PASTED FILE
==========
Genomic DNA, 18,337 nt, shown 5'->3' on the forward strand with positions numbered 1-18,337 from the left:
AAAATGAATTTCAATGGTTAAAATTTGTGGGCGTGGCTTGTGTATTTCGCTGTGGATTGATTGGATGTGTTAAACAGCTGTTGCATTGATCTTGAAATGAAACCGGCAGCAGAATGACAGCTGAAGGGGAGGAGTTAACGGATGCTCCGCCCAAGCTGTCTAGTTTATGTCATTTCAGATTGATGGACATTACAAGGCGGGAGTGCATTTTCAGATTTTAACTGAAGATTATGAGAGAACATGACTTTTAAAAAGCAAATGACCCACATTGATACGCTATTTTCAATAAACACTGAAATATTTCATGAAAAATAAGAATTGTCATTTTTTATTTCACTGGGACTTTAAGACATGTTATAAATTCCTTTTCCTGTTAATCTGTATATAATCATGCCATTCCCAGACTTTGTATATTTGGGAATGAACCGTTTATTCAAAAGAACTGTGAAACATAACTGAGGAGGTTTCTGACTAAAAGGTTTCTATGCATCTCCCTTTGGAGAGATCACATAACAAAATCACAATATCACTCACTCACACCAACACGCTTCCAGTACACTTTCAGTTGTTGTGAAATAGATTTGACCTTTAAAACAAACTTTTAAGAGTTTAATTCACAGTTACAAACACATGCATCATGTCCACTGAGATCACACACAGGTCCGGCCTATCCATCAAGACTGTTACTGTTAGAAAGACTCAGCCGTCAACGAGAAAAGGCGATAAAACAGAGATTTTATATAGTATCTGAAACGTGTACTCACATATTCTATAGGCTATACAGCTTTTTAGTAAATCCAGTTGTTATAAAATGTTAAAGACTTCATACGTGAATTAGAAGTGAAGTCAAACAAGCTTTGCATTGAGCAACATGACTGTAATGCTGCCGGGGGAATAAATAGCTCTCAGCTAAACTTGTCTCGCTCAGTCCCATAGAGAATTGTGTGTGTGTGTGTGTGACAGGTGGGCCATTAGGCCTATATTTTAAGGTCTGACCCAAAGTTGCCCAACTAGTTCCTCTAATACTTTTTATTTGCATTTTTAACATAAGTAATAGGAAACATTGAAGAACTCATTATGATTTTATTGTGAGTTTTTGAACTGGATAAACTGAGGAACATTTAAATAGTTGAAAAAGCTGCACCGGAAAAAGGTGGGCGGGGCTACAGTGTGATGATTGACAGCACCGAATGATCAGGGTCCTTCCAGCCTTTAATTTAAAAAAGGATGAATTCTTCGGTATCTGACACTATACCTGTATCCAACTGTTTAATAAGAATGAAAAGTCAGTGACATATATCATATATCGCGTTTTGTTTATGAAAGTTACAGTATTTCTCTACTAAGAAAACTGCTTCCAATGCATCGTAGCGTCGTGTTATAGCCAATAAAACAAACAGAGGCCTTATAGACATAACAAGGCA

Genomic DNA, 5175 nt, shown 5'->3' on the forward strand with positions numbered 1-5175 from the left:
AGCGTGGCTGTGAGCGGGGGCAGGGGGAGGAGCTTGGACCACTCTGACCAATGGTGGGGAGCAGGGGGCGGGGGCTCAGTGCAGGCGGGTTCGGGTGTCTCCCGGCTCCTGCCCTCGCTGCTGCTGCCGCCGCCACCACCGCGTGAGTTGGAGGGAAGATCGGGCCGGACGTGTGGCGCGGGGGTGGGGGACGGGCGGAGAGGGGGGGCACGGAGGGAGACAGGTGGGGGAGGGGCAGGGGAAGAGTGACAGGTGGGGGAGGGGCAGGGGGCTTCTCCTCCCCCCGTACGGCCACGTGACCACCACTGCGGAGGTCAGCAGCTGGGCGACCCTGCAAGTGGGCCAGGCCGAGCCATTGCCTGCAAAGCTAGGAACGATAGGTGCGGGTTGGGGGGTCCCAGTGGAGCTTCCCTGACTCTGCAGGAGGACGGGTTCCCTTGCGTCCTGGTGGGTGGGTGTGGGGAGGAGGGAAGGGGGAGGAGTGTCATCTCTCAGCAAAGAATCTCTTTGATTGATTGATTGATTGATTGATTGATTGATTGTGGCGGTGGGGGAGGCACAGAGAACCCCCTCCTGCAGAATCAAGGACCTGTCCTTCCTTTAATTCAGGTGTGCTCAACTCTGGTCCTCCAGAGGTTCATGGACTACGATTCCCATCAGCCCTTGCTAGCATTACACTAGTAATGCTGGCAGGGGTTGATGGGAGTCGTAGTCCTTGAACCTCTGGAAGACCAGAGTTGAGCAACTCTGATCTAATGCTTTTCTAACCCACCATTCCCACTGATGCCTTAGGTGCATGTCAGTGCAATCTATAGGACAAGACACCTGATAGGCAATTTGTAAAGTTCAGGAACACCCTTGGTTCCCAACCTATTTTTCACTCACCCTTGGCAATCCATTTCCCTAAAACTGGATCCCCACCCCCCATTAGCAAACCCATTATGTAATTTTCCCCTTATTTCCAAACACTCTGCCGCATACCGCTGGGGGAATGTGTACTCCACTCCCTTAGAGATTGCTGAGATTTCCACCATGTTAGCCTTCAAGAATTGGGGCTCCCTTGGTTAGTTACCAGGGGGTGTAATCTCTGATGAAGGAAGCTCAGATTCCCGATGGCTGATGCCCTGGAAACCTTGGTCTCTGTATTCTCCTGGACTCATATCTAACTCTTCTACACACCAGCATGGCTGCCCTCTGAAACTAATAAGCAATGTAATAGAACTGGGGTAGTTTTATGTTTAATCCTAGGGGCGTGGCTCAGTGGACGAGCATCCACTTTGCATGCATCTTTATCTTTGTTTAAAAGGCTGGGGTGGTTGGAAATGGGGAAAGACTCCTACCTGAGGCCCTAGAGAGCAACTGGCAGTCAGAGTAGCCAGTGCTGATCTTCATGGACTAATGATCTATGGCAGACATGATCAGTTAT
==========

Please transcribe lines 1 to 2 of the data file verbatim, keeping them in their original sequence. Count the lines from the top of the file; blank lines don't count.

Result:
Genomic DNA, 18,337 nt, shown 5'->3' on the forward strand with positions numbered 1-18,337 from the left:
AAAATGAATTTCAATGGTTAAAATTTGTGGGCGTGGCTTGTGTATTTCGCTGTGGATTGATTGGATGTGTTAAACAGCTGTTGCATTGATCTTGAAATGAAACCGGCAGCAGAATGACAGCTGAAGGGGAGGAGTTAACGGATGCTCCGCCCAAGCTGTCTAGTTTATGTCATTTCAGATTGATGGACATTACAAGGCGGGAGTGCATTTTCAGATTTTAACTGAAGATTATGAGAGAACATGACTTTTAAAAAGCAAATGACCCACATTGATACGCTATTTTCAATAAACACTGAAATATTTCATGAAAAATAAGAATTGTCATTTTTTATTTCACTGGGACTTTAAGACATGTTATAAATTCCTTTTCCTGTTAATCTGTATATAATCATGCCATTCCCAGACTTTGTATATTTGGGAATGAACCGTTTATTCAAAAGAACTGTGAAACATAACTGAGGAGGTTTCTGACTAAAAGGTTTCTATGCATCTCCCTTTGGAGAGATCACATAACAAAATCACAATATCACTCACTCACACCAACACGCTTCCAGTACACTTTCAGTTGTTGTGAAATAGATTTGACCTTTAAAACAAACTTTTAAGAGTTTAATTCACAGTTACAAACACATGCATCATGTCCACTGAGATCACACACAGGTCCGGCCTATCCATCAAGACTGTTACTGTTAGAAAGACTCAGCCGTCAACGAGAAAAGGCGATAAAACAGAGATTTTATATAGTATCTGAAACGTGTACTCACATATTCTATAGGCTATACAGCTTTTTAGTAAATCCAGTTGTTATAAAATGTTAAAGACTTCATACGTGAATTAGAAGTGAAGTCAAACAAGCTTTGCATTGAGCAACATGACTGTAATGCTGCCGGGGGAATAAATAGCTCTCAGCTAAACTTGTCTCGCTCAGTCCCATAGAGAATTGTGTGTGTGTGTGTGTGACAGGTGGGCCATTAGGCCTATATTTTAAGGTCTGACCCAAAGTTGCCCAACTAGTTCCTCTAATACTTTTTATTTGCATTTTTAACATAAGTAATAGGAAACATTGAAGAACTCATTATGATTTTATTGTGAGTTTTTGAACTGGATAAACTGAGGAACATTTAAATAGTTGAAAAAGCTGCACCGGAAAAAGGTGGGCGGGGCTACAGTGTGATGATTGACAGCACCGAATGATCAGGGTCCTTCCAGCCTTTAATTTAAAAAAGGATGAATTCTTCGGTATCTGACACTATACCTGTATCCAACTGTTTAATAAGAATGAAAAGTCAGTGACATATATCATATATCGCGTTTTGTTTATGAAAGTTACAGTATTTCTCTACTAAGAAAACTGCTTCCAATGCATCGTAGCGTCGTGTTATAGCCAATAAAACAAACAGAGGCCTTATAGACATAACAAGGCA